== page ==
- The Bill criminalises mob violence as well as acts of omission by public servants.
- The Bill proposes special courts for trying cases of mob violence, with judges appointed by a collegium of five senior-most High Court judges. These courts will receive complaints of mob violence, set up special investigation teams and appoint public prosecutors. The SIT and public prosecutor will also be under Supreme Court supervision.
- Punishment up to life imprisonment, special compensation and witness protection are built into the Bill.
- It proposes to award penalties to public servants when such cases are not properly investigated, either due to malafide intentions or wilful neglect.
- It proposes to award a minimum 10 years’ imprisonment to public servants for “acts of omission”.
What is the Private members’ Bill?
Members of parliament other than ministers are called private members and bills presented by them are known as private member’s bills.
- The last Private Member’s Bill passed by parliament was the Supreme Court (Enlargement of Criminal Appellate Jurisdiction) Bill, 1968, which became an act on August 9, 1970.
- The last Lok Sabha saw 300 such bills introduced and barely four percent of them were discussed while 96 percent lapsed without even a single debate in the house.
Ministry, NITI Aayog moot privatisation of select services in district hospitals
As a part of a radical ‘privatisation project’, the Health Ministry and the NITI Aayog have developed a framework to let private hospitals run select services within district hospitals, on a 30-year lease.
- The framework was prepared in consultation with the World Bank.
About the proposed framework:
- As per the framework, the government will be allowing “a single private partner or a single consortium of private partners” to bid for space in district level hospitals, “especially in tier 2 & 3 cities.”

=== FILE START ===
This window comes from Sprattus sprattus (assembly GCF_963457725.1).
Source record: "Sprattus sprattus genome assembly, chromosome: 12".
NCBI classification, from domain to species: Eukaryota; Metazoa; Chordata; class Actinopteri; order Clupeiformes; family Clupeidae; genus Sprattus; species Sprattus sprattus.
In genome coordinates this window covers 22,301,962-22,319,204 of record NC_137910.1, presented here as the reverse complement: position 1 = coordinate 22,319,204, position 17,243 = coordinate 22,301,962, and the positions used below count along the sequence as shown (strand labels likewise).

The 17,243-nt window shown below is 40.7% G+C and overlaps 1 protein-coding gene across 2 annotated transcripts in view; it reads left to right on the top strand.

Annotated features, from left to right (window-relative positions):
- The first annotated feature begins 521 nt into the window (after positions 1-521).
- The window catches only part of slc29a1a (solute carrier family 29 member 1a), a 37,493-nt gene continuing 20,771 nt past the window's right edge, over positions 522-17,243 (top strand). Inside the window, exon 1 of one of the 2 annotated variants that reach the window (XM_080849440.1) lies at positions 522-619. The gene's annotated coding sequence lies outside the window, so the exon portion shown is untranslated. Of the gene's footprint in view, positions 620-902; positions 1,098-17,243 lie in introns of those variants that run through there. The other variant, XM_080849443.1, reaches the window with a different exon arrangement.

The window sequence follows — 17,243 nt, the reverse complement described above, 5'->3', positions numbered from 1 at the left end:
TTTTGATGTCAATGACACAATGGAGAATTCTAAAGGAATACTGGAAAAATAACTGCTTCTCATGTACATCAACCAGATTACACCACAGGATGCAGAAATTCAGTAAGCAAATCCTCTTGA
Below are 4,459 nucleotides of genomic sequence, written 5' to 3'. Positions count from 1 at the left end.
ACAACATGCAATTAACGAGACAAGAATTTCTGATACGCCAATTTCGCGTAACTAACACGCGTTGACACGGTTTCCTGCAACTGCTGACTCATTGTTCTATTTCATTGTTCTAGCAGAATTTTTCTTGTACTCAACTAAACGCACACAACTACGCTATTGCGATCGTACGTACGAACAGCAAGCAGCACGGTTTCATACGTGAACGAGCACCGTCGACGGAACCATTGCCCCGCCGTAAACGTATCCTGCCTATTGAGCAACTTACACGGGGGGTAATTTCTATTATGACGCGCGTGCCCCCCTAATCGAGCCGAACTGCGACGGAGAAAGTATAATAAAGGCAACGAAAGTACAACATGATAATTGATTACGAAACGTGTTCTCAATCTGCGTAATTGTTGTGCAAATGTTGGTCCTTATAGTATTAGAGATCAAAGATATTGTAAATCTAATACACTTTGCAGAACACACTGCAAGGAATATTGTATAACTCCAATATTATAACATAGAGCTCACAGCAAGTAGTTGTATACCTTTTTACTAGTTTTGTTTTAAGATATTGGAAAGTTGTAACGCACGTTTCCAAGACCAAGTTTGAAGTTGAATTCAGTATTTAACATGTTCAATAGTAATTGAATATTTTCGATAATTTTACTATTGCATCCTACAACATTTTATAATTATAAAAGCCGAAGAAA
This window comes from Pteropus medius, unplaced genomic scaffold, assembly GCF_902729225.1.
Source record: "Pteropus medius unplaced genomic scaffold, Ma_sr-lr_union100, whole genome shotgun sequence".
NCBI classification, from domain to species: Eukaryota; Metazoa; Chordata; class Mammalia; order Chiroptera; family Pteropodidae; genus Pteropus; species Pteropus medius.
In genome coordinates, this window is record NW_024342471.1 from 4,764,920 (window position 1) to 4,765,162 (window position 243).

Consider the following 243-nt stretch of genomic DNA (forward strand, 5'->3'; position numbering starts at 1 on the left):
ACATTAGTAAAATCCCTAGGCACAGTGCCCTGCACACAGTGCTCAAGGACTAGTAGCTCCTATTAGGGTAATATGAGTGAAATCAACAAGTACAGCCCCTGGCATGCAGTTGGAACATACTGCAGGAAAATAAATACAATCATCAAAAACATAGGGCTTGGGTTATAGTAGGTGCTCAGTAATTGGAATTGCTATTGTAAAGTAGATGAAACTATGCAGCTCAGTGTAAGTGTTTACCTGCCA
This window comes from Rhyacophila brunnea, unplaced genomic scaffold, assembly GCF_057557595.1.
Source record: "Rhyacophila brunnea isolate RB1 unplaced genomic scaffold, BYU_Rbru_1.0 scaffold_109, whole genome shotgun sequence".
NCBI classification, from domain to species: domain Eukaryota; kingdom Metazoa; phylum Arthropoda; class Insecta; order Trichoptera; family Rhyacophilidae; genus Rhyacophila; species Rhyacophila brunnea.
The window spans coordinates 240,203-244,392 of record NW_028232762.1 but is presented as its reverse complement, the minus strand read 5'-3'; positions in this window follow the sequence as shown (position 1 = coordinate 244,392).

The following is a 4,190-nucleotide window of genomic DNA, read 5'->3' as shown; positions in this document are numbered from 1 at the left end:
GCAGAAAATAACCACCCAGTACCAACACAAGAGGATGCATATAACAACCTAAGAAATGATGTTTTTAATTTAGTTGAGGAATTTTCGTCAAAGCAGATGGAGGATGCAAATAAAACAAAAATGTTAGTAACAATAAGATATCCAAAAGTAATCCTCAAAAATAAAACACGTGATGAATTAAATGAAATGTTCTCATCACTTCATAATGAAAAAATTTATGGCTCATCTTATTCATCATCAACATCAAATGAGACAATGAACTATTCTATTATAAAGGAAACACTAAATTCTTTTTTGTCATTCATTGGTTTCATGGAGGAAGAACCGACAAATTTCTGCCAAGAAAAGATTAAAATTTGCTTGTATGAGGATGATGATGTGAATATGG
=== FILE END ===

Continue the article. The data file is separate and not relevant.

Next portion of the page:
- Under this Public Private Partnership (PPP), care for only three non-communicable diseases — cardiac disease, pulmonary disease, and cancer care — will be provided.
- As per the draft model contract, private hospitals will bid for 30-year leases over portions of district hospital buildings to set up 50- or 100-bed hospitals in smaller towns across the country. The State governments could lease up to five or six district hospitals within the State.
- Further, the State governments will give Viability Gap Funding (VGF), or one-time seed money, to private players to set up infrastructure within district hospitals. The private parties and State health departments will share ambulance services, blood banks, and mortuary services.
Concerns related to policy:
- A major concern about the policy is that under ‘principles’ of the financial structure, the document states that “there will be no reserved beds or no quota of beds for free services” in these facilities.
- The policy document has also come under sharp criticism for the Ministry’s failure to consult with key stakeholders from civil society and academia.
- Another particularly disturbing suggestion is that only Below Poverty Line (BPL) patients and those in insurance schemes will be able to access free care. This would effectively exclude hundreds of millions of the Indian population from vital hospital services.
Bilateral & International Relations
IRDAI’s admission as a signatory to International Association of Insurance Supervisors (IAIS)
The Union Cabinet has given its ex-post facto approval for Insurance Regulatory and Development Authority of India (IRDAI)’s admission as a signatory to International Association of Insurance Supervisors (IAIS), Multilateral Memorandum of Understanding (MMoU).
- The International Association of Insurance Supervisors is a global framework for cooperation and information exchange between insurance supervisors.
- IAIS MMoU is a statement of its signatories’ intent to cooperate in the Field of information exchange as well as procedure for handling information requests.
About the IAIS MMoU: